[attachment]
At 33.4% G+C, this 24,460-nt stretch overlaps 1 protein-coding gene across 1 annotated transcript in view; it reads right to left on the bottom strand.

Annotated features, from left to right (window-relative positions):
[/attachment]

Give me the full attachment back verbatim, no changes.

At 33.4% G+C, this 24,460-nt stretch overlaps 1 protein-coding gene across 1 annotated transcript in view; it reads right to left on the bottom strand.

Annotated features, from left to right (window-relative positions):